Archive for May 2nd, 2011

2nd May
2011
written by Randy

The term organic has become somewhat of a catch-all label, used by the food industry to attract easy sales (often at a significant markup!) from people who want to eat better, but who just simply don’t know how. These corporate interest throw out terms like organic, and its cousin green, and uninformed treehuggers come running to spend their money.

Like so many of my complaints these days, this organic food trend is huge in the United States, and practically non-existent when I travel. Are we the only responsible country? Actually, no. The truth is, we’re the only country that is so utterly irresponsible that we need to invent a market sector to promote responsibility.

But what is responsible food, then?

First and foremost, it means actually preparing your food using fresh ingredients, rather than opening a package or box or can. It means shopping around the outer edge of the grocery store, and avoiding the things in the aisles.

This is an important change, and it’s an essential first step toward improving your diet and your health. Not only does freezing, canning, dry-packing, and processing foods rob them of nutritional value, but it also requires the addition of preservatives, and chemicals whose sole purpose is to maintain an attractive color, or to prevent mixtures from separating. And that’s before you think about the artificial sweeteners, flavor, and colors.

After making the emphasis on fresh ingredients, the next major concern for me is that it must be healthy. There is a lot of talk about GMOs (genetically modified foods), but on first thought, I actually can’t think of a particular reason why this would necessarily be bad.

For me, it’s much more important that vegetables be free of pesticides, and that meat is free from antibiotics and disease. You can usually count on this being reflected in the term organic, but not always. Where possible, I prefer specific terms like “no pesticides”, “grass fed”, “free range”, etc., though even still, I would rather see even more specific language, such as “no antibiotics.”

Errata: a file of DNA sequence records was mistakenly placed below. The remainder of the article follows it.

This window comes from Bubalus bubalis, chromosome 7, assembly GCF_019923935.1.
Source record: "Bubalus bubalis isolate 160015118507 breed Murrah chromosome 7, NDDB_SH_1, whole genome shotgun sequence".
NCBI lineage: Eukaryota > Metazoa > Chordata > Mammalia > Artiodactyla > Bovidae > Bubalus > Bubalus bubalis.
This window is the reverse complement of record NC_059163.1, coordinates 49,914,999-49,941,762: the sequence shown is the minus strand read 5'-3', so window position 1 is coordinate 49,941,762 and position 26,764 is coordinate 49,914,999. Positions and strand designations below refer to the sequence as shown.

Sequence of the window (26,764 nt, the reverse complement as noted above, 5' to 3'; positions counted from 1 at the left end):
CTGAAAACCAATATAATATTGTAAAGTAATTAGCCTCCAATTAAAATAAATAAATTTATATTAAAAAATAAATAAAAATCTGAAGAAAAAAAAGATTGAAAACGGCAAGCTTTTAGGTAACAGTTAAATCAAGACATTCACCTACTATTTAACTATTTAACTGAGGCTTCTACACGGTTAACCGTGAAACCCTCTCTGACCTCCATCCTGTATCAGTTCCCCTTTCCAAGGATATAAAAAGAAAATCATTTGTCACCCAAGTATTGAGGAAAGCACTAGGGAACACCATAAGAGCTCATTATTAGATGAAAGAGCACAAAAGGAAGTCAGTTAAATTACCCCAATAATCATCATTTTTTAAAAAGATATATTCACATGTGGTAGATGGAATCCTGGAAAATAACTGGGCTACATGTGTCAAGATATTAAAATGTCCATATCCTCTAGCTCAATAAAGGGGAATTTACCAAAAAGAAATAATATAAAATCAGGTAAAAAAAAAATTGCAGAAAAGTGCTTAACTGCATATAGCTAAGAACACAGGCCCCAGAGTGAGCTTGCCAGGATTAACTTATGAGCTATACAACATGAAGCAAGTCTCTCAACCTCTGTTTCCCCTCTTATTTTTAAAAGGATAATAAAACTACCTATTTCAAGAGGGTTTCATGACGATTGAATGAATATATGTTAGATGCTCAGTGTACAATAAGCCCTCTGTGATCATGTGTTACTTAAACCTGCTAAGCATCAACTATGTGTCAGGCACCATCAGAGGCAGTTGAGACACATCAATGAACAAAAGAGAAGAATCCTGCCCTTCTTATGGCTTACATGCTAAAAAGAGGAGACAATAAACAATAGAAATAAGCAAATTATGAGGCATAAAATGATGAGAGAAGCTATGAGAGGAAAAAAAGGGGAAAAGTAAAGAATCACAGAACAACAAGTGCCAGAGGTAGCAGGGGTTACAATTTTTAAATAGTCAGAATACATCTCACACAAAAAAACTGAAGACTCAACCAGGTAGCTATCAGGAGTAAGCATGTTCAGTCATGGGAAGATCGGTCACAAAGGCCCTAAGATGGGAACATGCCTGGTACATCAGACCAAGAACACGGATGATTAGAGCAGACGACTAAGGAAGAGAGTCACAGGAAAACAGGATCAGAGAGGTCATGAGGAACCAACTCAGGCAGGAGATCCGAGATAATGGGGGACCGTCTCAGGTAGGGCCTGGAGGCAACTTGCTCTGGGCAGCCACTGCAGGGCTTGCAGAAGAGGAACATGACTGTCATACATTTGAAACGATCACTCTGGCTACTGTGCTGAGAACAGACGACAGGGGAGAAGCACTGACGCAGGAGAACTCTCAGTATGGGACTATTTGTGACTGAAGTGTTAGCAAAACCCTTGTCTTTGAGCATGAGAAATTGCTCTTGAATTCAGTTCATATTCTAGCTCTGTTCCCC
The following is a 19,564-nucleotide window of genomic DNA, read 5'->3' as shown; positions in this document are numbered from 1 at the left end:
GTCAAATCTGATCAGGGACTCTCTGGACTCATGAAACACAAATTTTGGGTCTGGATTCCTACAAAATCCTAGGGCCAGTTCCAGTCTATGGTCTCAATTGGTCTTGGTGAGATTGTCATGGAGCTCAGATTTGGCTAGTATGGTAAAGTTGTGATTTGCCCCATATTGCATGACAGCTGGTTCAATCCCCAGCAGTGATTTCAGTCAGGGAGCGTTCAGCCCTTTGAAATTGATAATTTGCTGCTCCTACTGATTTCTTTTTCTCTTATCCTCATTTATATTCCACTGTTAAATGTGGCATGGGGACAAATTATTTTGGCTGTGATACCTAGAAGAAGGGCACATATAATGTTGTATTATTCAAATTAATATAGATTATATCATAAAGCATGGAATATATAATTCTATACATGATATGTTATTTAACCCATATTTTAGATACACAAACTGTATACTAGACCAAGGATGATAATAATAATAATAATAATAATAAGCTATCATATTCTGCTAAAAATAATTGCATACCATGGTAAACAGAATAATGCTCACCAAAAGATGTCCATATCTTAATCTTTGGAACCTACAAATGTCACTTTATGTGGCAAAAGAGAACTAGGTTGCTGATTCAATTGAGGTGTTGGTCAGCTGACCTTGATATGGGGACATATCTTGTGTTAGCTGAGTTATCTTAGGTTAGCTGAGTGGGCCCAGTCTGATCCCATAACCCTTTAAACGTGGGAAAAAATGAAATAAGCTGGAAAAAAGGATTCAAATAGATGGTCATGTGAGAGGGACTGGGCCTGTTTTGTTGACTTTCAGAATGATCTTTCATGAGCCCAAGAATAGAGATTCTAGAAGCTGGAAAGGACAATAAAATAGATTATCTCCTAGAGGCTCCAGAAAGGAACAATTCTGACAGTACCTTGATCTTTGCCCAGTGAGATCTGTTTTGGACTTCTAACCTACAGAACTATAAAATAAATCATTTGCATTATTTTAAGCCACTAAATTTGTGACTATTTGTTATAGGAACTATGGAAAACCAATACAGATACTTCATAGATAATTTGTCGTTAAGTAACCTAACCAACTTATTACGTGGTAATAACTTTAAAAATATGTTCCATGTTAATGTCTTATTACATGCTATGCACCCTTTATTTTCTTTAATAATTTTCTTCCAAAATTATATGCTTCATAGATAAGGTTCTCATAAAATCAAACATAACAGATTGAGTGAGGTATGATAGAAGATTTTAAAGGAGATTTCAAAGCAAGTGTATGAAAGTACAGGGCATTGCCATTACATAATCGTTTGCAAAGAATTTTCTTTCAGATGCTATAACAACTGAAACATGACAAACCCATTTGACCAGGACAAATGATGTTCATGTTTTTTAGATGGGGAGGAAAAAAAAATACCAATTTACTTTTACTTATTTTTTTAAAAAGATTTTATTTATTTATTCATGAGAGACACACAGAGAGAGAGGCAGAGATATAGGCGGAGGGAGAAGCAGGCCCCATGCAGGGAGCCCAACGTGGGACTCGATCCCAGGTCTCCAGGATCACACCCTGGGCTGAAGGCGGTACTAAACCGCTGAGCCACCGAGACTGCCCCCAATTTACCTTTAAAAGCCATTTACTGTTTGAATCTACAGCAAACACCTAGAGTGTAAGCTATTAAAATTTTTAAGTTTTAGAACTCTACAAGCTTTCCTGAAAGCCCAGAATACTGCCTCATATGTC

And one last issue of extreme importance to me, when it comes to food being responsible, is the effect a food has on the economy and on the environment. They seem like seperate ideas, but I find a high correllation between products that are economically responsible and products that have a low carbon-footprint. Shipping food all over the world not only uses a lot of fossil fuels, but those resources cost money, as does the labor involved in moving the products. Those costs are often not reflected in the cost of goods at the store.

Common sense says that it should be cheaper to bring in food from the farm next door than it is to ship food over on a boat from South America, load it in trains and send it all over the US, then send it on trucks to the stores that will sell it. It doesn’t take a genius to imagine that! So how are those goods available at lower cost than their more responsible counterparts?

The reason bad foods are cheaper is… subsidies. The huge multinational corporations responsible for all that food have a lot of lobbying power and they get enormous tax breaks and government subsidies, which allow them to operate a higher-cost operation while selling their products at a lower-cost, and still earning a profit.

Buying subsidized foods is not economically responsible. Every dollar I give to a company that outsources food production and jobs to another country is the same as a vote: it’s me telling the government and the food industry that I don’t care. But I do care. I care about the economy, I care about jobs, I care about the environment, and I also care about the health standards that growers in America must meet, which aren’t imposed on growers in other countries.

Therefore, when buying food, the most responsible thing you can do is find small, local farms from which to get your vegetables, milk, meat, poultry, etc, or try to do as much shopping as possible in local farmers markets. Failing this, you’ll have to spend a lot of time investigating labels in places like Whole Foods and Trader Joe’s, but it’s still better for everyone if you do this than it is to keep supporting the corrupt system we have.

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